Brits in seaside towns earn about £1,600 less than inland workers every year, research shows.
BBC analysis of official government data shows workers in coastal constituencies earned just £22,104 before tax in 2018 – £1,681 less than in non-coastal areas.
In fact, the data from the Office for National Statistics (ONS) shows coastal communities are some of the most deprived places in the UK. Taking inflation into account, wages have dropped in two-third of these towns since 2010.
Most significantly, wages in Wirral West and Weston-Super-Mare are down 25% since a decade ago.
One likely explanation is that people in coastal areas are more likely to work in “low-skilled, low-paid seasonal jobs”, the BBC said.
But Mike Hill MP, chair of the all Parliamentary Group for Coastal Communities, told the BBC that, "For a long time, coastal communities have felt forgotten.
"Many of these areas have lost industries like ship-building that once provided thousands of well-paid jobs,” he said.
"Research shows that without major changes, by 2030, places like my own constituency of Hartlepool could see lots of young people leave coastal areas.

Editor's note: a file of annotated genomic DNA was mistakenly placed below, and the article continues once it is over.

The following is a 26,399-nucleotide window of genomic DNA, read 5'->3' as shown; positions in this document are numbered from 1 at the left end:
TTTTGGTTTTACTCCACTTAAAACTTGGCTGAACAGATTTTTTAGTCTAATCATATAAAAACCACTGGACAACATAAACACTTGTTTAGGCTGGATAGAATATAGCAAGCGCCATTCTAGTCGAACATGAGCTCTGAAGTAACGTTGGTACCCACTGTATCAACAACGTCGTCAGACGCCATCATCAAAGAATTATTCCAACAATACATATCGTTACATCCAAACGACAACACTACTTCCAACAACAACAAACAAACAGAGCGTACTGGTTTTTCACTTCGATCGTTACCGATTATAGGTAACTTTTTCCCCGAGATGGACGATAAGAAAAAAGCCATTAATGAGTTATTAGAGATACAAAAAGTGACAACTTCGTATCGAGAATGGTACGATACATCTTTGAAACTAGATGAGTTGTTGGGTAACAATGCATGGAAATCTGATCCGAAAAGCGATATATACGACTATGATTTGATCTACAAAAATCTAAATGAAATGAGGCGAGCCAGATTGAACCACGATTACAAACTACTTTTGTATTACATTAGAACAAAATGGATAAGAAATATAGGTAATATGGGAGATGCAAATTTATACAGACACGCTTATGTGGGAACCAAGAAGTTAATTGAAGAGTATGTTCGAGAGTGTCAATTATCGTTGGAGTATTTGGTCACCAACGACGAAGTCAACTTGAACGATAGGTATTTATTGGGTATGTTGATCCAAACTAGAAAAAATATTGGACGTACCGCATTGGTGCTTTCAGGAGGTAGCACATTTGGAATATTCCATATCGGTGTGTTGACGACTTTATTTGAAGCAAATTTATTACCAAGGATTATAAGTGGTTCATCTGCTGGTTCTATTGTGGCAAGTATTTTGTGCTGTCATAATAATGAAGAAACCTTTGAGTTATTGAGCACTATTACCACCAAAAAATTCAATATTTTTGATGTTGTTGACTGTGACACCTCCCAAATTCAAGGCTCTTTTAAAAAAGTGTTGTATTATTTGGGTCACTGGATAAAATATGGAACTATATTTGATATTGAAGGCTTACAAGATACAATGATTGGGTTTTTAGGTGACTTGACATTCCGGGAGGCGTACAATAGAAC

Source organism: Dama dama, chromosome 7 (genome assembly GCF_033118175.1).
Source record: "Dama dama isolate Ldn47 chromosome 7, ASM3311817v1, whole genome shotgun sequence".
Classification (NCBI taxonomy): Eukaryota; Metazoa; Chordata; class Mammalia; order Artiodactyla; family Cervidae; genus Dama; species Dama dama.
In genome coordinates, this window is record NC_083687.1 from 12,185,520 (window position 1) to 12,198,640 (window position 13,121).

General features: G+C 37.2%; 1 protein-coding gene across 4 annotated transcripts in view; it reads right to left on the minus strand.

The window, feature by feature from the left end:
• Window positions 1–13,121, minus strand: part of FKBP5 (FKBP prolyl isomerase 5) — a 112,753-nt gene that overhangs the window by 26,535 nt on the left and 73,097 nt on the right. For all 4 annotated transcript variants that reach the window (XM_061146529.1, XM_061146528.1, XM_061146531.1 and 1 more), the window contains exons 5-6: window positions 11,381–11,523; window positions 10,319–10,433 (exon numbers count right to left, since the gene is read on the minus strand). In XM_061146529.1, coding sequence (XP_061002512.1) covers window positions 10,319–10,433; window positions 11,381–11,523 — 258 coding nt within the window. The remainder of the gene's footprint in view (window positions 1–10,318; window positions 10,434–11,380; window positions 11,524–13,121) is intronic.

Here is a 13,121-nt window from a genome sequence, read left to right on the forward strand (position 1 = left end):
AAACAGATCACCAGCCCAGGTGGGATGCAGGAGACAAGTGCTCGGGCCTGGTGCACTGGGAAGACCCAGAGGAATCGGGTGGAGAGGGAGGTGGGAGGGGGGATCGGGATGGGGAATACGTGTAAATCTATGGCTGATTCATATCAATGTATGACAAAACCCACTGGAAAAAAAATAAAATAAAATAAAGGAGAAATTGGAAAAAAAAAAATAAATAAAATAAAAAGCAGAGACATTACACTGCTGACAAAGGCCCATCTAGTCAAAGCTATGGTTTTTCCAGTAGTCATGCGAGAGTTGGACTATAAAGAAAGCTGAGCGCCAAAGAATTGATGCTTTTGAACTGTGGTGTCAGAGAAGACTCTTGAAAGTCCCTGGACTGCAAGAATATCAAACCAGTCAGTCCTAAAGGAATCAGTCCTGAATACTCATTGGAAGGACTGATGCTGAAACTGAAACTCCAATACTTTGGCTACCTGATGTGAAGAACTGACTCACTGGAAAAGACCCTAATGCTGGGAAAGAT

“This underlines why we need the right investment to protect the long term future of our coastal towns."
Earlier this year, the seaside village of Jaywick in Essex was named the most deprived place in England for the third consecutive year.
The UK government recently announced £10m will go to coastal communities in Cumbria, Dorset, Gloucestershire, Kent and Suffolk as part of its Coastal Communities Fund.
The money will go towards improving local attractions, creating jobs and promoting socio-economic growth, the Ministry of Housing, Communities & Local Government said.
The projects are forecast to support nearly 1,000 jobs and attract up to £7.9m in additional investment from public and private sector sources.
The government plans to invest over £200m in the Great British coast by 2021.